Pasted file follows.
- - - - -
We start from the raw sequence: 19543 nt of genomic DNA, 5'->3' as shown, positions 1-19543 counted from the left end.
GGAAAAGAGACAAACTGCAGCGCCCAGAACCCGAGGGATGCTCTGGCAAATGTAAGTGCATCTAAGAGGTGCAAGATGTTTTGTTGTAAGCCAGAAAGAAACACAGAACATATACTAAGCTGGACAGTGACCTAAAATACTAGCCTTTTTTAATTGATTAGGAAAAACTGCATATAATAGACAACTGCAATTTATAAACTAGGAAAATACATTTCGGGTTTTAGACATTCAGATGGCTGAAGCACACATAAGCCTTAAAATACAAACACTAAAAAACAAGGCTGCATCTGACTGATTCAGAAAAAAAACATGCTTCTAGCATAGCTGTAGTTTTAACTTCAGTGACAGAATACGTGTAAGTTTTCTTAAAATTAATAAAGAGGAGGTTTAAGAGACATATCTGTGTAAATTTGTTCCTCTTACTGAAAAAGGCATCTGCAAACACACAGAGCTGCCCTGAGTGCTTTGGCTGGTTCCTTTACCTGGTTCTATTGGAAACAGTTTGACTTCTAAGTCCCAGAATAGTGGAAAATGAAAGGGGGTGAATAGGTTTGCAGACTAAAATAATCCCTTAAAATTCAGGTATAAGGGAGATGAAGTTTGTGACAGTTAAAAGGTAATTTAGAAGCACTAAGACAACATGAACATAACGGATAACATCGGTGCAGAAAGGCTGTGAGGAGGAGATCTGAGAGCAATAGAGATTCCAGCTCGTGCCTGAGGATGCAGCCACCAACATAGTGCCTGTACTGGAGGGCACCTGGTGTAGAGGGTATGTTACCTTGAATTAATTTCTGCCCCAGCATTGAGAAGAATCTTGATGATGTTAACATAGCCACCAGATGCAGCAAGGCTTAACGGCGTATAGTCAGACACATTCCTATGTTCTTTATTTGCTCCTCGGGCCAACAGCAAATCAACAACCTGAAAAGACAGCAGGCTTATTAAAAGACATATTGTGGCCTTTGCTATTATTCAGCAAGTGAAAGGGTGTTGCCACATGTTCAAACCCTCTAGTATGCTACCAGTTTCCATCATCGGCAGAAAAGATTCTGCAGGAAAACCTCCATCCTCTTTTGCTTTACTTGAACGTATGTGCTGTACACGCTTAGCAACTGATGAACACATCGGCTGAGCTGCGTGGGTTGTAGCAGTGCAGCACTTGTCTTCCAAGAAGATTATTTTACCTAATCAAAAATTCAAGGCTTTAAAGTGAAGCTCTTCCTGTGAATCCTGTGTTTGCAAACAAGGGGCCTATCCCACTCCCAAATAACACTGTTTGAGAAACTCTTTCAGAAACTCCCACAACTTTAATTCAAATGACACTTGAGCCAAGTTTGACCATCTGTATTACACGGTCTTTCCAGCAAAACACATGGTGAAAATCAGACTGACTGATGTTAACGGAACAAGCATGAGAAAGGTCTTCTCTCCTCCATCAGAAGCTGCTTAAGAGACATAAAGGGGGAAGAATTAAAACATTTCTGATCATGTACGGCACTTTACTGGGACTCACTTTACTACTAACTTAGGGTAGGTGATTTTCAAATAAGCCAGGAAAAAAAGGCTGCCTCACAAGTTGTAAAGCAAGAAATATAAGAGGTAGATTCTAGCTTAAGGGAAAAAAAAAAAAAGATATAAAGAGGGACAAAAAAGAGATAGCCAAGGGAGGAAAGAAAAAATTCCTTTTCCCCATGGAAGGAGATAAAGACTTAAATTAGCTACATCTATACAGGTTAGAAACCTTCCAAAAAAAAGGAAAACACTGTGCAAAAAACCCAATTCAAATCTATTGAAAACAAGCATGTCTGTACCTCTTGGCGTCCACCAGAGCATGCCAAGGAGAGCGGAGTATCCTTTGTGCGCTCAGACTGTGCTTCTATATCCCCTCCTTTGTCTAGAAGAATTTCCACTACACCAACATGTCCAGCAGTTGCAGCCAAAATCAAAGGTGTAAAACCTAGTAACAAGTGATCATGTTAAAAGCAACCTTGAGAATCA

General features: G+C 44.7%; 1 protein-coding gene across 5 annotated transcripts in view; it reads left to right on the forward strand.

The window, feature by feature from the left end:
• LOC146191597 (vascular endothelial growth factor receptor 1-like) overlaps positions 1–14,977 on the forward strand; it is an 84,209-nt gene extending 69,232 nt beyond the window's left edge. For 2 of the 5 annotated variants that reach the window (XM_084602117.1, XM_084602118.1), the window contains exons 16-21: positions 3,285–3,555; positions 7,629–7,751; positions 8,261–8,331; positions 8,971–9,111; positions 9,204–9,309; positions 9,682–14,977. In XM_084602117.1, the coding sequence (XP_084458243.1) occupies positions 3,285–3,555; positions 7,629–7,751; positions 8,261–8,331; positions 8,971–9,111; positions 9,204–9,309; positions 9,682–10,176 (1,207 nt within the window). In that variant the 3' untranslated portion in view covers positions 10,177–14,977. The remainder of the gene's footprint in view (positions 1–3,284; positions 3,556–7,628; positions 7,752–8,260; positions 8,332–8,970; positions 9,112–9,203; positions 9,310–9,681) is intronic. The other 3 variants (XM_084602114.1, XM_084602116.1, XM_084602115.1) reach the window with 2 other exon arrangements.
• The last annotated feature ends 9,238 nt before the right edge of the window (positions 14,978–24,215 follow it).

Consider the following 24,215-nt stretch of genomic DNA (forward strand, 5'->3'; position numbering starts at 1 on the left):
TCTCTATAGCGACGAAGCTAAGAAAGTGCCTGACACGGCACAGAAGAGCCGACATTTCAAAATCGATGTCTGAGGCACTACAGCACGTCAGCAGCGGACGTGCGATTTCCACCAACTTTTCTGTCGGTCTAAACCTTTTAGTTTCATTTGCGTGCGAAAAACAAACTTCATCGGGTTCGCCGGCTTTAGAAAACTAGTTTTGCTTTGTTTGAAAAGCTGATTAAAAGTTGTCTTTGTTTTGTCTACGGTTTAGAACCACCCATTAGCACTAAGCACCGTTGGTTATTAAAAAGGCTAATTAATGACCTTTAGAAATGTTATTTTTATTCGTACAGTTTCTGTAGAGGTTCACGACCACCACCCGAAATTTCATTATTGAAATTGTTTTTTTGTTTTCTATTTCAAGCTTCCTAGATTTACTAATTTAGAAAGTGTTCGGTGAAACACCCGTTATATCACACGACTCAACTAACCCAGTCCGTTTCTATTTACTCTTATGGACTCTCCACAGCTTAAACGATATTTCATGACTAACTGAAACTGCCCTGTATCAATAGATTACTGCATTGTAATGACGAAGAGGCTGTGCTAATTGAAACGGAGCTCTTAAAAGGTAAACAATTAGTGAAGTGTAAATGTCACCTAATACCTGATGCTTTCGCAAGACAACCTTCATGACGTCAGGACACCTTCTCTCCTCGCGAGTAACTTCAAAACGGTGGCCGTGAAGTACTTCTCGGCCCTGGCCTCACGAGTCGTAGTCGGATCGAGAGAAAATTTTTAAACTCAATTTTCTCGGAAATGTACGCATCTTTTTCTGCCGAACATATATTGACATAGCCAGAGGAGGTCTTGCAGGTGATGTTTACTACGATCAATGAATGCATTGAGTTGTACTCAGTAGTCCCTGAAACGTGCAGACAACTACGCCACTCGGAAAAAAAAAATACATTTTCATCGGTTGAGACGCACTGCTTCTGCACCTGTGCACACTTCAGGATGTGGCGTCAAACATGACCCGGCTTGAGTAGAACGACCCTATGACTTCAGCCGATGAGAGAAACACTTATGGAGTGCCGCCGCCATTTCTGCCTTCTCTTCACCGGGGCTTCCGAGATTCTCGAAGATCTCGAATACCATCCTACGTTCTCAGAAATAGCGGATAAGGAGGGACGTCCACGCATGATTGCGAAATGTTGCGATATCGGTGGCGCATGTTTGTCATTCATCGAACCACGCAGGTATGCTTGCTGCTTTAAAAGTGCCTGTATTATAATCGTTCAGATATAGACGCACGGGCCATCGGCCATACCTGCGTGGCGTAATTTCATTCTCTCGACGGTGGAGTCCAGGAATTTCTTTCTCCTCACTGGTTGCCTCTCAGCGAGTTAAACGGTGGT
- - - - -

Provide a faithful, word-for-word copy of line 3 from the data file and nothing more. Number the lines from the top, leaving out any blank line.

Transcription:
General features: G+C 44.7%; 1 protein-coding gene across 5 annotated transcripts in view; it reads left to right on the forward strand.